Professor John Ruggie’s “Protect, Respect, Remedy” framework for human rights and business has been a long time coming. It was welcomed by the United Nations in 2008, and the “Guiding Principles” for implementation were endorsed this year. In all, Ruggie and colleagues have spent more than six years on these issues, and the United Nations Secretary-General’s former Special Representative on Human Rights and Business spoke about his work to a multi-stakeholder group on September 15 on behalf of the Centre for Excellence in CSR. His presentation there was one of many stops to provide encouragement and build support for the dialogue and effort still needed to drive widespread changes.
The three core principles of the framework consist of the obligation of the state to protect against human rights abuses by third parties, including businesses; the corporate responsibility to respect human rights; and the need for greater access by those who have been wronged to effective remedy.
“Human rights and treating people with dignity are core to social sustainability – we assumed that and built from there,” Ruggie told the group, which included academics, non-governmental organization (NGO) participants, consultants, government observers and industry representatives. The event was held under “Chatham House Rules,” so it is not possible to identify individual stakeholders and their comments.
Most present praised the work recognizing that the Guiding Principles have provided a much needed foundation for further work. Many confirmed their support for a process that encourages preventive and remedial measures. Ruggie’s recent work, attempting to push the Organisation for Economic Co-operation and Development (OECD) and other multi-lateral bodies towards common standards, was also applauded.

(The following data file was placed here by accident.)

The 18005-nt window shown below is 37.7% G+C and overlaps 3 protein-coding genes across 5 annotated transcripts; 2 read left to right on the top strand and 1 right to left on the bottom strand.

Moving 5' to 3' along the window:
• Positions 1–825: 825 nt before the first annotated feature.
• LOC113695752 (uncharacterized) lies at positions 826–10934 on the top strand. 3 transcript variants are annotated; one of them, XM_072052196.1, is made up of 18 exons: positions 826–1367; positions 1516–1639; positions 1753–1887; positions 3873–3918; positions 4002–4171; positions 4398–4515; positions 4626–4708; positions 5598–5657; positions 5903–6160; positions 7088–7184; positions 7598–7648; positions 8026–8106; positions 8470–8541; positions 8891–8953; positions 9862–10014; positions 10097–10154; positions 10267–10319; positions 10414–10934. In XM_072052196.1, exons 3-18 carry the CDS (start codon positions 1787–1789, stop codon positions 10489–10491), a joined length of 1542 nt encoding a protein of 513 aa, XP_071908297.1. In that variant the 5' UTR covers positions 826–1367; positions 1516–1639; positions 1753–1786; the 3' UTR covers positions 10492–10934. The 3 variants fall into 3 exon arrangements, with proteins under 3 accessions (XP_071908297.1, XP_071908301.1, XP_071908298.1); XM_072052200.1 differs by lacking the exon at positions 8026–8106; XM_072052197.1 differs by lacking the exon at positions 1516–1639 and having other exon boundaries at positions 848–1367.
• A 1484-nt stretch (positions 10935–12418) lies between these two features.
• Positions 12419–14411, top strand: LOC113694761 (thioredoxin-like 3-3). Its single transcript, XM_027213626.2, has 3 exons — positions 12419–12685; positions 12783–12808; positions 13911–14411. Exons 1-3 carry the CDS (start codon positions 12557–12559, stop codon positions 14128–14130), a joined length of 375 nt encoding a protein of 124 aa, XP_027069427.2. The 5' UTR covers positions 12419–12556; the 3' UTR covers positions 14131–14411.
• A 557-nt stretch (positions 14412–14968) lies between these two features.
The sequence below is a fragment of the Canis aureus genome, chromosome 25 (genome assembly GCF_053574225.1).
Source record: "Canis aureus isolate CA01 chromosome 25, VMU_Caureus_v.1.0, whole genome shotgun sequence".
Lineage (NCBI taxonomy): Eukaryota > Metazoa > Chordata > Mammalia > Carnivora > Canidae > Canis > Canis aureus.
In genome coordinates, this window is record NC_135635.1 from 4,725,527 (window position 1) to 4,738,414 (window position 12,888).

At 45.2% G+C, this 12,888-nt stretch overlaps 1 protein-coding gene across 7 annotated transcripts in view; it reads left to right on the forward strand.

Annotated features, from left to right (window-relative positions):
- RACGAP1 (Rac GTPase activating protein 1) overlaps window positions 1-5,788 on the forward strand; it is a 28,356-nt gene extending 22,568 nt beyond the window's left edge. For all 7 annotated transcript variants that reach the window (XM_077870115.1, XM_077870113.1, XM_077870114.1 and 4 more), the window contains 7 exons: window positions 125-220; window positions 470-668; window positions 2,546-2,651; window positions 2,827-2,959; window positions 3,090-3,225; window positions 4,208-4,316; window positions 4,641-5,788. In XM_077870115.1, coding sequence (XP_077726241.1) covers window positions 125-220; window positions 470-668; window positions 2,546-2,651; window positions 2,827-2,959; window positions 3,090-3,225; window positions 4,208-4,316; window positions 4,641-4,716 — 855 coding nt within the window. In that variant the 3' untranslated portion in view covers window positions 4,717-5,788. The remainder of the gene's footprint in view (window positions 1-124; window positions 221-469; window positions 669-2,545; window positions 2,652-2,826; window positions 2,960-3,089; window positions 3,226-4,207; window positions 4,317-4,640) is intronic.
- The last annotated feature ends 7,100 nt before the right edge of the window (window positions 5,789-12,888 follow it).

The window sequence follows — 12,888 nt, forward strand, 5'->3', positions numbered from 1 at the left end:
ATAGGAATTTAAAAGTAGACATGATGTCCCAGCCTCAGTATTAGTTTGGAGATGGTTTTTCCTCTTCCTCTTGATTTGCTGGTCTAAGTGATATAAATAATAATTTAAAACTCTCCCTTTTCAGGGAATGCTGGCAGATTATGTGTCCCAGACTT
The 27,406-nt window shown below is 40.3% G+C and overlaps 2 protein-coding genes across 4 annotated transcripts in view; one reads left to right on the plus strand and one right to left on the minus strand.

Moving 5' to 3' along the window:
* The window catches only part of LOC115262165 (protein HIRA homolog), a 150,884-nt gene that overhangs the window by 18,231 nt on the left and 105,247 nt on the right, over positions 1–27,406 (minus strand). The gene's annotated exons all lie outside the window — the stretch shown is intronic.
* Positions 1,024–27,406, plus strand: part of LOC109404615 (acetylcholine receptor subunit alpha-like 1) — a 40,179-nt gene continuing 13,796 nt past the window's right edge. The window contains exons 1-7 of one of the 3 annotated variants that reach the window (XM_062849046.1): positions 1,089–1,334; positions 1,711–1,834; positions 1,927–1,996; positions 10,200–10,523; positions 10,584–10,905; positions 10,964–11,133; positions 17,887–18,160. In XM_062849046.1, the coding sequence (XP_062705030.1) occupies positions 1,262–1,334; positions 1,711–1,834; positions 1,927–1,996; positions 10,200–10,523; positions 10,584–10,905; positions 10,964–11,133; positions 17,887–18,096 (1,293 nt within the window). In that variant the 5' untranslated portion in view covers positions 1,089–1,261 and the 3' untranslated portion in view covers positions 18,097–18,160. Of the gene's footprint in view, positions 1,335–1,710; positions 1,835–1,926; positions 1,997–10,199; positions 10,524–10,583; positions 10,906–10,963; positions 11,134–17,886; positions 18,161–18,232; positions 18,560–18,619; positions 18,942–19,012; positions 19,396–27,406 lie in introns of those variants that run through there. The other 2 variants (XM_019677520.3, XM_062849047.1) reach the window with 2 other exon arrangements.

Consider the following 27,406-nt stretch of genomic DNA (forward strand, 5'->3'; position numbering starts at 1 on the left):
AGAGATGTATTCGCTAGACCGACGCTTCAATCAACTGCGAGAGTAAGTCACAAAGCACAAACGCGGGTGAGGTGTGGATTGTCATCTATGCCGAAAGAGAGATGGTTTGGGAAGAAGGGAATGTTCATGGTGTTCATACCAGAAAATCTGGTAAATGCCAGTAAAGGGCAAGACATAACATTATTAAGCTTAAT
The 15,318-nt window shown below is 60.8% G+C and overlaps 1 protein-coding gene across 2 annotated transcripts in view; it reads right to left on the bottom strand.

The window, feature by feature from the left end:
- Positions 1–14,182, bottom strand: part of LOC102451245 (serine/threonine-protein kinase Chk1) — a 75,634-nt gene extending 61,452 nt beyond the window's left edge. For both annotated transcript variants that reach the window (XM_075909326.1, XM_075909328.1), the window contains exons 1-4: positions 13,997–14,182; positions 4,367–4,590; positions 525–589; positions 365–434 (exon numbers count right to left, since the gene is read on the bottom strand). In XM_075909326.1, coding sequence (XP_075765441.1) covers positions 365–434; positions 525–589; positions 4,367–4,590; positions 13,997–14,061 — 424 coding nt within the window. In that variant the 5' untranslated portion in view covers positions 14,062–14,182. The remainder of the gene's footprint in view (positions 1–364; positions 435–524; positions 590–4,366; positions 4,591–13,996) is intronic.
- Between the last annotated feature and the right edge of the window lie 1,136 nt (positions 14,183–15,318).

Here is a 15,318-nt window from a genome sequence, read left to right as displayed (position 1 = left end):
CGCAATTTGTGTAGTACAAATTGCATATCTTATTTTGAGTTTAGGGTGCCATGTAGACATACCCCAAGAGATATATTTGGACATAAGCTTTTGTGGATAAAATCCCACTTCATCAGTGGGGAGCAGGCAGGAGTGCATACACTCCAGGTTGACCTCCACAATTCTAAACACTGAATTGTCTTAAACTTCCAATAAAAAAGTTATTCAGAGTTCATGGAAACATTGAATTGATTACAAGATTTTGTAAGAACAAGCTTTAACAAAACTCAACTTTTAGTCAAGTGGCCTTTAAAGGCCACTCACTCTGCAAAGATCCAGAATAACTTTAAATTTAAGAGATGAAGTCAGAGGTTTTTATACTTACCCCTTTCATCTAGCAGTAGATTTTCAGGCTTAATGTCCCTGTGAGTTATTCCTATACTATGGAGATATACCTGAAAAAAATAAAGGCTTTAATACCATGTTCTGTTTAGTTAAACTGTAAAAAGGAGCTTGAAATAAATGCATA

Concerns were focused on how to make the framework easier to implement and how to address perceived shortcomings in the guidance on judicial and non-judicial remedies.
Much of the discussion focused on the responsibilities of the different actors: the legal obligations of government under international human rights law, and companies responsible for managing the adverse impacts of their own activities and business relationships connected to these activities. Some noted an increasing need for clarity in the role of civil society – groups outside formal government and market structures such as NGOs, professional associations and community groups. Currently, civil society is only mentioned in the Guiding Principles with respect to implementation of effective grievance mechanisms, a responsibility that it shares with industry and government.
Some of the most striking discussion spurred by Ruggie’s talk focused on the Canadian government’s opportunity to play a more significant role internationally and at home. Attendees saw the potential for the Canadian government to support host country interventions, capacity building and many other initiatives as the framework begins to be put in place worldwide.
Ruggie and his colleagues have already moved on to the next steps towards implementation. Several members of his UN team have formed a new non-profit organization called Shift, a centre for business and human rights practice; Ruggie will chair its board of directors. He will also take over as Chair of the Institute for Human Rights and Business’ International Advisory board in January 2012.